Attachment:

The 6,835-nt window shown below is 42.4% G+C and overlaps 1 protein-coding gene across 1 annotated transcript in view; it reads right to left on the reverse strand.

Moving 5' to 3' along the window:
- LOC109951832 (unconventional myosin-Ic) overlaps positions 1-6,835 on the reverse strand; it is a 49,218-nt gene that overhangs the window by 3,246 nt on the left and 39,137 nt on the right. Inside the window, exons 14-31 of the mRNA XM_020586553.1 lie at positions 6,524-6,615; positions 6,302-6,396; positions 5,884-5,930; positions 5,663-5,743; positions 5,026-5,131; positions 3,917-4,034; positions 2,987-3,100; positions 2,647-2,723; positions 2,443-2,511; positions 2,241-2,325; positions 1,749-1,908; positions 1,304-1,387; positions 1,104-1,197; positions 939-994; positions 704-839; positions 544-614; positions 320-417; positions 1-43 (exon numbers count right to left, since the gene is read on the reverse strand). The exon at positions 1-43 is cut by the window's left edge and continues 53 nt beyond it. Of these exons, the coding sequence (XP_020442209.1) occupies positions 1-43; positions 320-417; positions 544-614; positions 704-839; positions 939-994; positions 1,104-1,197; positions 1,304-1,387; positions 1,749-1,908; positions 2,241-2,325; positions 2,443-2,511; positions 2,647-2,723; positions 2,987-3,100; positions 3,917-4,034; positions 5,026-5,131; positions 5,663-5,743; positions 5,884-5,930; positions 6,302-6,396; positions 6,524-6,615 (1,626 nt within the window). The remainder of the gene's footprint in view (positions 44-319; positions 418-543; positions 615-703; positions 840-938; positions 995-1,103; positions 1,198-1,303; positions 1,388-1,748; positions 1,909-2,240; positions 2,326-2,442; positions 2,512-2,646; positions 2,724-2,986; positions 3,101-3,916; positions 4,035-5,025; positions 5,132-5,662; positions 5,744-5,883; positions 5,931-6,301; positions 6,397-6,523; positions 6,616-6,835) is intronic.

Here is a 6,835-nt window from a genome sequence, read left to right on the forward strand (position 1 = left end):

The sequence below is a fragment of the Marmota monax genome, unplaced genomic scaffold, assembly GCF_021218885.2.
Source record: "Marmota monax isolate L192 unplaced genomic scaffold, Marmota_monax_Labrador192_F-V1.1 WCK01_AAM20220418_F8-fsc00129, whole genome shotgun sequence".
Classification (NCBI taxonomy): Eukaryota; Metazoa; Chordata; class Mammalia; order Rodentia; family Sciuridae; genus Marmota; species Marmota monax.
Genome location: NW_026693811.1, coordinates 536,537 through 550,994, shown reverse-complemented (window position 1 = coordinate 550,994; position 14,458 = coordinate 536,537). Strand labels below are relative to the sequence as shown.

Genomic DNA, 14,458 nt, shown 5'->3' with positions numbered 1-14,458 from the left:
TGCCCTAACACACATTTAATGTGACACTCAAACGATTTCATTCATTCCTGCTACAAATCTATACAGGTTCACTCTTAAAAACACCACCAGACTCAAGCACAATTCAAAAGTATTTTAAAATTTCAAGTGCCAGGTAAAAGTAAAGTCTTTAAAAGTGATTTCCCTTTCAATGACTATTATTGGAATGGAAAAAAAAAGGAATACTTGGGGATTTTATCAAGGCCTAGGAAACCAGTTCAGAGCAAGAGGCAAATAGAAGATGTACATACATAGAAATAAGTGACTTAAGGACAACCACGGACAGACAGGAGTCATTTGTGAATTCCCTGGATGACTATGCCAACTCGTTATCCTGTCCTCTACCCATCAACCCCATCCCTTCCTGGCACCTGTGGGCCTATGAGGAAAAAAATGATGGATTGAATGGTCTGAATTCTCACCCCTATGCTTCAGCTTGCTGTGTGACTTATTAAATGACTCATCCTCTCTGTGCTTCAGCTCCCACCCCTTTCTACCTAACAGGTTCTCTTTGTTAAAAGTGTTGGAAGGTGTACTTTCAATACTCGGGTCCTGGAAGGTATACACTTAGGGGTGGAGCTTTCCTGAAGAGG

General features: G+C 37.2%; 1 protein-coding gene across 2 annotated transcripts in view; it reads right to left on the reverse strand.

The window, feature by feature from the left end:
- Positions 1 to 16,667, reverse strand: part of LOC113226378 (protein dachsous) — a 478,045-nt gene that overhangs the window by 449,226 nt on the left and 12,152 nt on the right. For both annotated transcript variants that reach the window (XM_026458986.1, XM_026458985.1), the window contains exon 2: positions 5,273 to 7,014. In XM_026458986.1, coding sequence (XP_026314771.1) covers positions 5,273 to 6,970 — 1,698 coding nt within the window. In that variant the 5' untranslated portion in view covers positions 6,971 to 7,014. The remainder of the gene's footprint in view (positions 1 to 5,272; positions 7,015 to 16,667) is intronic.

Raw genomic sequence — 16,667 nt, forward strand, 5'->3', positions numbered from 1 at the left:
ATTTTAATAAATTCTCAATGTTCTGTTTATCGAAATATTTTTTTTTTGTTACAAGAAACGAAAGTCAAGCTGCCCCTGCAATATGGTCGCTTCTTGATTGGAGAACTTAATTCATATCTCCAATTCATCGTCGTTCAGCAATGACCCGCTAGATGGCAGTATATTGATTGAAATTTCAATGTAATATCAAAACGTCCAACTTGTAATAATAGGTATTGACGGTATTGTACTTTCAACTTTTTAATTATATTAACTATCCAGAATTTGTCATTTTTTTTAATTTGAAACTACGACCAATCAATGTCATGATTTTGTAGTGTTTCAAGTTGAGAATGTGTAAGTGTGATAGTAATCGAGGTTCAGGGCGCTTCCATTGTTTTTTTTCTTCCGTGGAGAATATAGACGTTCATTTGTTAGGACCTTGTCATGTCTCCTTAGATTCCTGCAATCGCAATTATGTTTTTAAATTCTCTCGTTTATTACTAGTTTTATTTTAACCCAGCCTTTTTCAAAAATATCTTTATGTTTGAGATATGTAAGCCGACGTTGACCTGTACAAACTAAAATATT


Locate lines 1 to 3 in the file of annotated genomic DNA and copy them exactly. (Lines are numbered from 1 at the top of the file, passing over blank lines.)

The 6,835-nt window shown below is 42.4% G+C and overlaps 1 protein-coding gene across 1 annotated transcript in view; it reads right to left on the reverse strand.

Moving 5' to 3' along the window:
- LOC109951832 (unconventional myosin-Ic) overlaps positions 1-6,835 on the reverse strand; it is a 49,218-nt gene that overhangs the window by 3,246 nt on the left and 39,137 nt on the right. Inside the window, exons 14-31 of the mRNA XM_020586553.1 lie at positions 6,524-6,615; positions 6,302-6,396; positions 5,884-5,930; positions 5,663-5,743; positions 5,026-5,131; positions 3,917-4,034; positions 2,987-3,100; positions 2,647-2,723; positions 2,443-2,511; positions 2,241-2,325; positions 1,749-1,908; positions 1,304-1,387; positions 1,104-1,197; positions 939-994; positions 704-839; positions 544-614; positions 320-417; positions 1-43 (exon numbers count right to left, since the gene is read on the reverse strand). The exon at positions 1-43 is cut by the window's left edge and continues 53 nt beyond it. Of these exons, the coding sequence (XP_020442209.1) occupies positions 1-43; positions 320-417; positions 544-614; positions 704-839; positions 939-994; positions 1,104-1,197; positions 1,304-1,387; positions 1,749-1,908; positions 2,241-2,325; positions 2,443-2,511; positions 2,647-2,723; positions 2,987-3,100; positions 3,917-4,034; positions 5,026-5,131; positions 5,663-5,743; positions 5,884-5,930; positions 6,302-6,396; positions 6,524-6,615 (1,626 nt within the window). The remainder of the gene's footprint in view (positions 44-319; positions 418-543; positions 615-703; positions 840-938; positions 995-1,103; positions 1,198-1,303; positions 1,388-1,748; positions 1,909-2,240; positions 2,326-2,442; positions 2,512-2,646; positions 2,724-2,986; positions 3,101-3,916; positions 4,035-5,025; positions 5,132-5,662; positions 5,744-5,883; positions 5,931-6,301; positions 6,397-6,523; positions 6,616-6,835) is intronic.